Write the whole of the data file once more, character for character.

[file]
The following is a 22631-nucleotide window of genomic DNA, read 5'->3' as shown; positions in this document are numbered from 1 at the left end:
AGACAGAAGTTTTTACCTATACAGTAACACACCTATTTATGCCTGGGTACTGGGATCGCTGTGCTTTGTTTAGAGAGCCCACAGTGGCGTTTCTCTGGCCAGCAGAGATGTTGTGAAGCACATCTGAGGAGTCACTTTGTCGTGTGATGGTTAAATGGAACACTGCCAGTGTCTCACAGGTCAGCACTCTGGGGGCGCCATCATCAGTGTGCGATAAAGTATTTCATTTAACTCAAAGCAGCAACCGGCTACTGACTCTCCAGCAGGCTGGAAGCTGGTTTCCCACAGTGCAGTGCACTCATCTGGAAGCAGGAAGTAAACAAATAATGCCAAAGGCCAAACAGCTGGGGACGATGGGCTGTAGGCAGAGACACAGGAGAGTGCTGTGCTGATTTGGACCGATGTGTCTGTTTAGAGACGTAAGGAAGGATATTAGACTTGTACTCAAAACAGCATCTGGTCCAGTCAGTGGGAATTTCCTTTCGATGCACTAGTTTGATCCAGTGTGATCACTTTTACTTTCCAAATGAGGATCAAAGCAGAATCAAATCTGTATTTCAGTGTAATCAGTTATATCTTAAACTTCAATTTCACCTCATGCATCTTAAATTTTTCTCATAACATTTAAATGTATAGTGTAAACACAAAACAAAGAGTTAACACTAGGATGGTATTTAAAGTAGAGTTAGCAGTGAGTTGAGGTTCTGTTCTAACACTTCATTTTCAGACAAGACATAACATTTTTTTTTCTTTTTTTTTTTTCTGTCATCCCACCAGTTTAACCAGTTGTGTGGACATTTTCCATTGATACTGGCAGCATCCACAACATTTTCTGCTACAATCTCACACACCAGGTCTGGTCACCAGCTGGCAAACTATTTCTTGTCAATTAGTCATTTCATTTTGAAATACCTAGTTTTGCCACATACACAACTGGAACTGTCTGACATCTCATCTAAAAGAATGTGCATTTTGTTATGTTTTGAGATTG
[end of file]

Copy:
The following is a 22631-nucleotide window of genomic DNA, read 5'->3' as shown; positions in this document are numbered from 1 at the left end:
AGACAGAAGTTTTTACCTATACAGTAACACACCTATTTATGCCTGGGTACTGGGATCGCTGTGCTTTGTTTAGAGAGCCCACAGTGGCGTTTCTCTGGCCAGCAGAGATGTTGTGAAGCACATCTGAGGAGTCACTTTGTCGTGTGATGGTTAAATGGAACACTGCCAGTGTCTCACAGGTCAGCACTCTGGGGGCGCCATCATCAGTGTGCGATAAAGTATTTCATTTAACTCAAAGCAGCAACCGGCTACTGACTCTCCAGCAGGCTGGAAGCTGGTTTCCCACAGTGCAGTGCACTCATCTGGAAGCAGGAAGTAAACAAATAATGCCAAAGGCCAAACAGCTGGGGACGATGGGCTGTAGGCAGAGACACAGGAGAGTGCTGTGCTGATTTGGACCGATGTGTCTGTTTAGAGACGTAAGGAAGGATATTAGACTTGTACTCAAAACAGCATCTGGTCCAGTCAGTGGGAATTTCCTTTCGATGCACTAGTTTGATCCAGTGTGATCACTTTTACTTTCCAAATGAGGATCAAAGCAGAATCAAATCTGTATTTCAGTGTAATCAGTTATATCTTAAACTTCAATTTCACCTCATGCATCTTAAATTTTTCTCATAACATTTAAATGTATAGTGTAAACACAAAACAAAGAGTTAACACTAGGATGGTATTTAAAGTAGAGTTAGCAGTGAGTTGAGGTTCTGTTCTAACACTTCATTTTCAGACAAGACATAACATTTTTTTTTCTTTTTTTTTTTTCTGTCATCCCACCAGTTTAACCAGTTGTGTGGACATTTTCCATTGATACTGGCAGCATCCACAACATTTTCTGCTACAATCTCACACACCAGGTCTGGTCACCAGCTGGCAAACTATTTCTTGTCAATTAGTCATTTCATTTTGAAATACCTAGTTTTGCCACATACACAACTGGAACTGTCTGACATCTCATCTAAAAGAATGTGCATTTTGTTATGTTTTGAGATTG